Oregon likes to commit hard to stopping the run and creating turnovers and big plays with their blitz packages, a strategy that's paid off 37-6 since Chip Kelly's been here, but it puts a lot of pressure on cornerbacks. Ifo Ekpre-Olomu, Terrance Mitchell, Troy Hill and Dior Mathis will be on the island today, and no one will be bringing them pina coladas. They'll be isolated against big, fast targets, the same way they'll be isolated against Keith Allen, Marqise Lee and Robert Woods later in the year.
Offensively, Mariota and his offensive line will be tested by Arizona's innovative 3-3-5 stack defense, which lines up the three linebackers directly behind three down linemen, with five fast guys in the secondary flying to the ball. The alignment is designed to attack spread offenses by disguising where the pressure is coming from. They'll overload gaps to try and get penetration, trying to disrupt the timing of what Oregon likes to do. The Webfoots redshirt freshman starter and his protectors had some trouble with Fresno State's stunts and blitzes, especially in the third quarter when the Bulldogs held them to 5 yards of offense. Bet Rodriguez and his staff has studied that film carefully. They'll try to punch Mariota in the mouth with pressure, and they're certain to have their players clawing at the ball when he has it or he gets it to De'Anthony Thomas, who already has three fumbles to go along with his 7 dazzling touchdowns this year.
Arizona's best chance to win is to shock the Ducks by jumping out early and forcing some turnovers, getting them out of their rhythm and quieting the crowd. The Ducks haven't been in a close game this year, and this one could stay close for a while. Many expect that the hosts will pull away in the third quarter when their depth advantage kicks in. Upsets happen when turnovers and mistakes keep the underdog amped and the favorite off their feed. The Ducks must show composure and preparation.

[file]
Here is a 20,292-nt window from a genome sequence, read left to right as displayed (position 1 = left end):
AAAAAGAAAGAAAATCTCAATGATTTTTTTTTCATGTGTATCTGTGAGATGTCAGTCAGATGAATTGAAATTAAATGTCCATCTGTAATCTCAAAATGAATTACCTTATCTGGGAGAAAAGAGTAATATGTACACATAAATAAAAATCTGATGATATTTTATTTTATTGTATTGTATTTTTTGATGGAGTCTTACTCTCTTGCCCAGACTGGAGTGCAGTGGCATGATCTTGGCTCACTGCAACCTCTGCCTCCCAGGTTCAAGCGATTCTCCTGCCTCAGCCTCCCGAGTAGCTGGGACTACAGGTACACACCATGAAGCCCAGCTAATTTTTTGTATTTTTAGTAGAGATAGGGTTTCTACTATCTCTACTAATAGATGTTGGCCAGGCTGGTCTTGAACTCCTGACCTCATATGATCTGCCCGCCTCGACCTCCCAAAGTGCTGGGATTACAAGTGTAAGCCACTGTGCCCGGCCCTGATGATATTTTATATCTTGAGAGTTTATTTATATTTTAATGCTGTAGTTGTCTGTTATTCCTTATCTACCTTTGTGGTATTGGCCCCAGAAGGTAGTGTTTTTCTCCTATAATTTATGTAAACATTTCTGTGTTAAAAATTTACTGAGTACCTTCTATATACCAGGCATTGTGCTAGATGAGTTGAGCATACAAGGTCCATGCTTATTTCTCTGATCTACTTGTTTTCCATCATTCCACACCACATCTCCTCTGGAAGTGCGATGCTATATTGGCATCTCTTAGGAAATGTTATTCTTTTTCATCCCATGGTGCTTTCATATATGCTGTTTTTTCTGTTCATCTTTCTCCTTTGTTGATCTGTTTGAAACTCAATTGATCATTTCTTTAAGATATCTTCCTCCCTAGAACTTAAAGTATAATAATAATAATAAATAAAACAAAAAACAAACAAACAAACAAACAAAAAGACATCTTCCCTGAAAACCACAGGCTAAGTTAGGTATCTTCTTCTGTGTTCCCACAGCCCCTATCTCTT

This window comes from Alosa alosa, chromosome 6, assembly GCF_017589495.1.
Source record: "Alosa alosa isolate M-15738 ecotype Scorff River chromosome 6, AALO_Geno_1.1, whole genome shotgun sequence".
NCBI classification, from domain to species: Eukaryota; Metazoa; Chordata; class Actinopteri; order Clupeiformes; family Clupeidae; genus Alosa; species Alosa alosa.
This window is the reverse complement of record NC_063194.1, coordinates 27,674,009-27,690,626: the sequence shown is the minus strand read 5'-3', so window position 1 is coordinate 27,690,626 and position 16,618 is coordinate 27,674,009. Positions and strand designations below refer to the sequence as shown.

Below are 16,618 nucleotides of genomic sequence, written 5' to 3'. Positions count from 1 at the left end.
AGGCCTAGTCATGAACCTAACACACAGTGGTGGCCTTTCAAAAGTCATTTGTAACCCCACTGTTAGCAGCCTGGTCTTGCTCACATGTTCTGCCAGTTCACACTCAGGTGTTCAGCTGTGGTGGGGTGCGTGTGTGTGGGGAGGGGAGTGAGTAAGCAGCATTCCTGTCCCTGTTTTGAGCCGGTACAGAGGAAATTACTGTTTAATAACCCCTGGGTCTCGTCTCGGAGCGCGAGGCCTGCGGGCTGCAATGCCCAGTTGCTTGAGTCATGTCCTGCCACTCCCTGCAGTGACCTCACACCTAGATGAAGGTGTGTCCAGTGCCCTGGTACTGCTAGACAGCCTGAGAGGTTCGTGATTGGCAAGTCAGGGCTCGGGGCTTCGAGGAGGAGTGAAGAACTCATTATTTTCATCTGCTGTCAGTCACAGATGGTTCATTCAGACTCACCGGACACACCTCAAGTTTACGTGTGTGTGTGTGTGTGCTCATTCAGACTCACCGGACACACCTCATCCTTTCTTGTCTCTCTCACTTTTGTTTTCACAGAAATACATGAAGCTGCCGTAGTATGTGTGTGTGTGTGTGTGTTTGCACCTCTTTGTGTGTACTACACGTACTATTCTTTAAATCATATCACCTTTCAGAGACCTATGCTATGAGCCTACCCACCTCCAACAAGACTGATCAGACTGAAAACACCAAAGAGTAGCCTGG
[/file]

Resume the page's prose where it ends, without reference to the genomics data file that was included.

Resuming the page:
The experts from the neon palaces in the sand say today's game will be a track meet. They predict at least 77 points will be scored, and the Ducks to win by three touchdowns and a field goal. For any of that to come true, the Ducks offense has to play sharp, mistakes-limited football, and Oregon's defense has to play more like fans expected them to when workouts started in August. This is the PAC-12, the start of big-boy football. Are the Ducks ready? We'll know by 10:30 tonight.
RichRod is one of the handful of coaches that can transform a program with his personality. He chose his landing spot very well in coming to Arizona, inheriting a team that had the right weapons for his offense, and a program that was ripe for a new energy. Already he's infused this team with confidence and commitment. They've bought the message. At West Virginia he built a periennial Top 15 that won two BCS bowls. At Michigan he created a high-powered offense but was undermined by a defense that couldn't stop anybody and the lingering spectre of not being a Michigan man. He's eager to show he's still a winner, and nothing would be a huger, bigger, more electrifying splash than beating the Ducks. Win tonight, and he's front page of espn.com for a week, the Wildcats are 4-0, and he's being interviewed by everyone from Paul Finebaum to Ivan Maisel. It's a script-changing, life-changing opportunity for a football genius that hungers to be recognized among the best.
Fortunately the Ducks have a visor-wearing savant on their side with the same hunger. That may be the ultimate showdown on a night of intriguing matchups.